A reader has approached the Property Poser panel with a number of questions regarding the sale of a fixed property by way of instalments and also the effect that a suspensive condition might have on such a sale.
The reader is looking to sell his sectional title flat and has been introduced to a potential purchaser by an agent.
The buyer has only qualified for a bond of 85% of the purchase price and, should it be granted, has proposed to pay off the remainder in instalments.
Therefore, in this instance, the agreement of sale could be worded to reflect that final bond approval is a suspensive condition of the transaction.
A suspensive condition is typically a condition whereby the operation and/or effect of an agreement is wholly or partially suspended until it is fulfilled or waived, says Charlotte Vermaak from Chas Everitt in Port Elizabeth.
“It is quite common for the suspensive condition to be linked to a time period.
“Therefore, if the purchaser fails to obtain a bond or make an alternative arrangement, the agreement between the parties will lapse.”
In response to the reader’s question as to whether a suspensive sale is the same as a “rent to buy” option, Vermaak says the two concepts are similar but don’t necessarily go hand in hand.
“There may be some overlap, such as the tenant renting the property with a view to purchasing it and having a specified period in which to come up with financing.
“But a suspensive condition can and usually does exist outside the rental agreement scenario, so the two aren’t always linked.”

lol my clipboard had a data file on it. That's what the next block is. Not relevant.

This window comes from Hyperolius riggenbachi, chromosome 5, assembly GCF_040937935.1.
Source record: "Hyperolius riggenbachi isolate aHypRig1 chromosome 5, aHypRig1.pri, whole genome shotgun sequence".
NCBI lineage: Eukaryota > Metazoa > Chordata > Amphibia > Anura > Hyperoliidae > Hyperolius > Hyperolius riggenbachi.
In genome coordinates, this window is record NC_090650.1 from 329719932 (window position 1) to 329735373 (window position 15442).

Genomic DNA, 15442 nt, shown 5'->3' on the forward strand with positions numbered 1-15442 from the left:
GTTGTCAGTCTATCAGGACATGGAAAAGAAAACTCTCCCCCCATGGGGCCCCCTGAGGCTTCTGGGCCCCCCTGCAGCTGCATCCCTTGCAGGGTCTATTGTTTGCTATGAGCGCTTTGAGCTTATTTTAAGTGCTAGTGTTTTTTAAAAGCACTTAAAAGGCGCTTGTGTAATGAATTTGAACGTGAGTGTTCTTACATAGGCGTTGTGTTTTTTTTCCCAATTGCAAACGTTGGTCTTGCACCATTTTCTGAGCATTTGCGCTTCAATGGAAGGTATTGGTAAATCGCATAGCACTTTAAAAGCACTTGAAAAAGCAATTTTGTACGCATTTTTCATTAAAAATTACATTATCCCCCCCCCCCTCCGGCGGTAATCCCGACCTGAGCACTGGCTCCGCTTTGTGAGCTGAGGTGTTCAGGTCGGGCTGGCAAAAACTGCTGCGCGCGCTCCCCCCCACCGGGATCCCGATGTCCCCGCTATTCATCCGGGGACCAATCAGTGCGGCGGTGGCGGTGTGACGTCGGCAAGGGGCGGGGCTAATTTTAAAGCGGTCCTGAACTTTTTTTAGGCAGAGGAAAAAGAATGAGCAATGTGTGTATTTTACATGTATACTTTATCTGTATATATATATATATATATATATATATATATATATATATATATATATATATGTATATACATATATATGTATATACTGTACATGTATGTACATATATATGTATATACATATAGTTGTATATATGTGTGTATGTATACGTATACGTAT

Vermaak says it is vital that there be full disclosure of any agreement between a buyer and seller to the bank where the bond is being obtained.
“This applies equally to an agreement where the buyer pays off part of the purchase price or any other consideration payable to the seller.”
According to Rian du Toit from DTS Attorneys in PE, the Alienation of Land Act addresses the issue of the sale of fixed property in instalments.
“The second chapter sets out the many aspects that must be addressed in such an agreement of sale, including the interest payable on the capital sum.”
Du Toit says the act is prescriptive about the provisions that must be included in the contract.
“Other legislation that may be applicable is the National Credit Act. It’s therefore important that both parties obtain expert legal advice to avoid possible future problems due to non-compliance.”
Du Toit says the interest is determined by agreement and should not be usurious. “The prime interest rate plus a percentage point or two is often applied.”
The reader also asks about the legalities involved in such an agreement, specifically with regard to protection of the parties as far as breach for non-payment is concerned.
“The contract should address this aspect and the seller may wish to record his remedies in the event of such a breach.”
These would generally include claiming specific performance or cancelling the agreement with the option of claiming damages, says Du Toit.
“The agent is usually remunerated when the sale becomes effective. The fact that the purchaser breaches the agreement at a later stage does not entitle the seller to a claim against the agent as he has remedies available to him as a result of the breach.”
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